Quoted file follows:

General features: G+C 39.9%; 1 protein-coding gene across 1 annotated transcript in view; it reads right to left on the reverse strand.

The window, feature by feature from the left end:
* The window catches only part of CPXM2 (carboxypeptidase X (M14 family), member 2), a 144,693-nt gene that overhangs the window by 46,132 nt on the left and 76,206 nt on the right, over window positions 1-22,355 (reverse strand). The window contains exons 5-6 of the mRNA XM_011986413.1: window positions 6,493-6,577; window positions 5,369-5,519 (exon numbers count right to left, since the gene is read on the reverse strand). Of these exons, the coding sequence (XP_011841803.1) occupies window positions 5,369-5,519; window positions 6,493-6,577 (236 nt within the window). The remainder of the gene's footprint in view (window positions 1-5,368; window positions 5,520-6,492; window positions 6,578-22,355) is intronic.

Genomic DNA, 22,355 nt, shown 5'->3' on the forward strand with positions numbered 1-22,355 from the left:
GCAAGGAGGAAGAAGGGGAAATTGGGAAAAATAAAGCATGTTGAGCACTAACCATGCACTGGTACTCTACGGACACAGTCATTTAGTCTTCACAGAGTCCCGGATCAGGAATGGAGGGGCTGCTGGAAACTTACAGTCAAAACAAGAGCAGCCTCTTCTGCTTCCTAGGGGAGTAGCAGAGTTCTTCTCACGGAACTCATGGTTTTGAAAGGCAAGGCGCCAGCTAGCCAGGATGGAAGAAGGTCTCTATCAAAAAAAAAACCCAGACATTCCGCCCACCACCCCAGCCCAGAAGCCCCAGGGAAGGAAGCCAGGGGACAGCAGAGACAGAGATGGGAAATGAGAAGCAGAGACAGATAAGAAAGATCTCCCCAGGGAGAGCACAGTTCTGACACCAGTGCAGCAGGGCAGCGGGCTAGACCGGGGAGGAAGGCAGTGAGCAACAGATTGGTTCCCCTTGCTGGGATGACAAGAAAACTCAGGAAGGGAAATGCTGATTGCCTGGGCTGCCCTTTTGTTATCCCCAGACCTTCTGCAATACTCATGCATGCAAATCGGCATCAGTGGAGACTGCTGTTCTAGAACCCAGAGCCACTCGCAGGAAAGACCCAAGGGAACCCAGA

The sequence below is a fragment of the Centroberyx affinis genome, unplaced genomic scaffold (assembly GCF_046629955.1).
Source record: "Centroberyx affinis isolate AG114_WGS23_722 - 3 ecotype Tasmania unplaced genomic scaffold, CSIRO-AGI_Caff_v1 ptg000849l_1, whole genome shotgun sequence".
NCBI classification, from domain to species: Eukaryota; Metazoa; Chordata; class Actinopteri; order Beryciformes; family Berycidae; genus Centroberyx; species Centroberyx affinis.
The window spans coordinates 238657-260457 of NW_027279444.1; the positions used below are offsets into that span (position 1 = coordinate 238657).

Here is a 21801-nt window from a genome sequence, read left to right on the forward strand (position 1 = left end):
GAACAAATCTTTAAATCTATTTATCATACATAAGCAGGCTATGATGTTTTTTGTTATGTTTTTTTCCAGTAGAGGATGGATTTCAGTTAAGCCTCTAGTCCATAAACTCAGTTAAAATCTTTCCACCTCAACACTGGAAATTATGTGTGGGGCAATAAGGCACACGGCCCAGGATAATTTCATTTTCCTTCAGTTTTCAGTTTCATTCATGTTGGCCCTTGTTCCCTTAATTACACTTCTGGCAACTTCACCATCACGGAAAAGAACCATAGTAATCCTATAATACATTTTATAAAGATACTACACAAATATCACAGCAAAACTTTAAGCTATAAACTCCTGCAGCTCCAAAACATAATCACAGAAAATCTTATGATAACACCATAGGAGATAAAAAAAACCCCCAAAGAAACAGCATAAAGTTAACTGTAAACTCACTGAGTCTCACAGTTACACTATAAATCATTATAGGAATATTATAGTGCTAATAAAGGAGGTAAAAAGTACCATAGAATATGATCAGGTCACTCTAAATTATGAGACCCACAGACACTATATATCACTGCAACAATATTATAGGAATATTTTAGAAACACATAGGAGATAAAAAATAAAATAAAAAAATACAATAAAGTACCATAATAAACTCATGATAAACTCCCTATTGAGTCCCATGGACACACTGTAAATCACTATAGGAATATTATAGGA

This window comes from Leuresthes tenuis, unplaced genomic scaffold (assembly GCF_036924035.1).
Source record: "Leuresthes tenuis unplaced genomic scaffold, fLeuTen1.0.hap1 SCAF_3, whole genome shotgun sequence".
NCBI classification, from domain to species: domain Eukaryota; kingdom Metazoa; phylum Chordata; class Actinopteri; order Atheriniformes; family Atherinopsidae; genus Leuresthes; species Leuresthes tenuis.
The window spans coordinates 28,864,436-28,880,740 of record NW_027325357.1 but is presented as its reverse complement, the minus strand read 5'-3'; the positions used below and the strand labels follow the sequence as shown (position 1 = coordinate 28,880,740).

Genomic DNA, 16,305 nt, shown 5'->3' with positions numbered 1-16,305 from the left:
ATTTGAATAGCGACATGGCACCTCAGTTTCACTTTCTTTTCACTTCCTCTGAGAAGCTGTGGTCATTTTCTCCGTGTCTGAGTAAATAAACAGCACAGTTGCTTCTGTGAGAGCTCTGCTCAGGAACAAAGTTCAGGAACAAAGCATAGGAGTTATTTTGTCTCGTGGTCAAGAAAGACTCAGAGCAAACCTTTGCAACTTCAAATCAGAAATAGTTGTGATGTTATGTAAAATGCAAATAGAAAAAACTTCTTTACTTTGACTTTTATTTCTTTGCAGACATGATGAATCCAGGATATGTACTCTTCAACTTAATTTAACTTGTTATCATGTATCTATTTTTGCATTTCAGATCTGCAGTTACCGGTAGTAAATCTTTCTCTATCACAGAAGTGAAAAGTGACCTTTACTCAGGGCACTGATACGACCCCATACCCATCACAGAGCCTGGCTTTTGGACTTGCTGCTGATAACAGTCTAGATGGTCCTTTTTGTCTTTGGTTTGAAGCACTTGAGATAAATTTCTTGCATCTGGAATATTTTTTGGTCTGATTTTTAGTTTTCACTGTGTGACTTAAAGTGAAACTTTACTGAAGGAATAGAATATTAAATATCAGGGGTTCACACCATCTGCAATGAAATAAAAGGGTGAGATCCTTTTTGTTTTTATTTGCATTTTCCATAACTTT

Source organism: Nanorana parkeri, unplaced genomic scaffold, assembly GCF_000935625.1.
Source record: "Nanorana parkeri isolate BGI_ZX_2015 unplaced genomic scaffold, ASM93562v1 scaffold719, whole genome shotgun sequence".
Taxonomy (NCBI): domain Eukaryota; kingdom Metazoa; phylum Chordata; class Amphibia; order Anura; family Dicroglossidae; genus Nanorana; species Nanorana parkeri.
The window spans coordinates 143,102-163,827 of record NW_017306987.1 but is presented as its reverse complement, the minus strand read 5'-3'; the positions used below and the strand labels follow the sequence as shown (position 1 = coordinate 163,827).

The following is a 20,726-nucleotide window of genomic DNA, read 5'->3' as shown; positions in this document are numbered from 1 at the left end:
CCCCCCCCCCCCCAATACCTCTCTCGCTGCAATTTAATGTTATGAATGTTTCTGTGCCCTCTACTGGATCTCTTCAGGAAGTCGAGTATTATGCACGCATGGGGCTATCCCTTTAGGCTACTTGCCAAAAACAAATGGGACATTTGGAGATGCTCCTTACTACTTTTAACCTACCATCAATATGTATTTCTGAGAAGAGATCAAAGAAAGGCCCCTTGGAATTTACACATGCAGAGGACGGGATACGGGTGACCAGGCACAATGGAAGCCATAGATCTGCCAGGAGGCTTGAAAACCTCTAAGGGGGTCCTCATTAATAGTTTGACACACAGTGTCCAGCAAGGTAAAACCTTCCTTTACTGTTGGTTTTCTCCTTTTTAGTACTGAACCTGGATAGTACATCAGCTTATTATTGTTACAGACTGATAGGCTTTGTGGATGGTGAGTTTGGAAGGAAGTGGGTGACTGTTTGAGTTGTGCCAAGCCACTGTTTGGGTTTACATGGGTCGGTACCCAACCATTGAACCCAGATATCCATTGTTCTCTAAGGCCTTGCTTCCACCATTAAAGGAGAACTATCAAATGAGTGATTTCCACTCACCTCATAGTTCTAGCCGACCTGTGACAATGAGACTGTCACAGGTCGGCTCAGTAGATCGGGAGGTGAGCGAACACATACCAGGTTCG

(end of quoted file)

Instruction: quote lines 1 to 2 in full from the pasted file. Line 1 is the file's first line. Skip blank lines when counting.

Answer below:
General features: G+C 39.9%; 1 protein-coding gene across 1 annotated transcript in view; it reads right to left on the reverse strand.

The window, feature by feature from the left end: